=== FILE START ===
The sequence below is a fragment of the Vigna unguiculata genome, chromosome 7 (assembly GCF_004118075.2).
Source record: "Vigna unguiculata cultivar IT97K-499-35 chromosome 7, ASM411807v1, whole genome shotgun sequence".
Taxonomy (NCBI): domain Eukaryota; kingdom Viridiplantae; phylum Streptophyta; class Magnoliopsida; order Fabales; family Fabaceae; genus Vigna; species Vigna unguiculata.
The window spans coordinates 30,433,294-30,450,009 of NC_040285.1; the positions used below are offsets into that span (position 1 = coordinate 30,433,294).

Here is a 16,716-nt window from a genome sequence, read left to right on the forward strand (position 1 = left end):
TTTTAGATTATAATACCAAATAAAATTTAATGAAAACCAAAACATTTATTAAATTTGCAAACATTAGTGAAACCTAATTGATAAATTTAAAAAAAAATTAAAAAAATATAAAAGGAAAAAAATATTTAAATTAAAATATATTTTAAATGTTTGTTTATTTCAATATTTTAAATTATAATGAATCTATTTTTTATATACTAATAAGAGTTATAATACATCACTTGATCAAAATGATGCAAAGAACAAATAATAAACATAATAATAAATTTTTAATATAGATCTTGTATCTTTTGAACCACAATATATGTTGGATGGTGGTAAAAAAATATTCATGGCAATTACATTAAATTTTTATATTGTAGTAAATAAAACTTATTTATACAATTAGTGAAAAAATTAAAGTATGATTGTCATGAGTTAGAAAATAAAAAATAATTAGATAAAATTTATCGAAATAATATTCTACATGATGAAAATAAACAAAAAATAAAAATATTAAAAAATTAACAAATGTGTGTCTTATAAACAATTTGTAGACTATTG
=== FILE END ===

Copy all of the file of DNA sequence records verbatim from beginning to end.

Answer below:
The sequence below is a fragment of the Vigna unguiculata genome, chromosome 7 (assembly GCF_004118075.2).
Source record: "Vigna unguiculata cultivar IT97K-499-35 chromosome 7, ASM411807v1, whole genome shotgun sequence".
Taxonomy (NCBI): domain Eukaryota; kingdom Viridiplantae; phylum Streptophyta; class Magnoliopsida; order Fabales; family Fabaceae; genus Vigna; species Vigna unguiculata.
The window spans coordinates 30,433,294-30,450,009 of NC_040285.1; the positions used below are offsets into that span (position 1 = coordinate 30,433,294).

Here is a 16,716-nt window from a genome sequence, read left to right on the forward strand (position 1 = left end):
TTTTAGATTATAATACCAAATAAAATTTAATGAAAACCAAAACATTTATTAAATTTGCAAACATTAGTGAAACCTAATTGATAAATTTAAAAAAAAATTAAAAAAATATAAAAGGAAAAAAATATTTAAATTAAAATATATTTTAAATGTTTGTTTATTTCAATATTTTAAATTATAATGAATCTATTTTTTATATACTAATAAGAGTTATAATACATCACTTGATCAAAATGATGCAAAGAACAAATAATAAACATAATAATAAATTTTTAATATAGATCTTGTATCTTTTGAACCACAATATATGTTGGATGGTGGTAAAAAAATATTCATGGCAATTACATTAAATTTTTATATTGTAGTAAATAAAACTTATTTATACAATTAGTGAAAAAATTAAAGTATGATTGTCATGAGTTAGAAAATAAAAAATAATTAGATAAAATTTATCGAAATAATATTCTACATGATGAAAATAAACAAAAAATAAAAATATTAAAAAATTAACAAATGTGTGTCTTATAAACAATTTGTAGACTATTG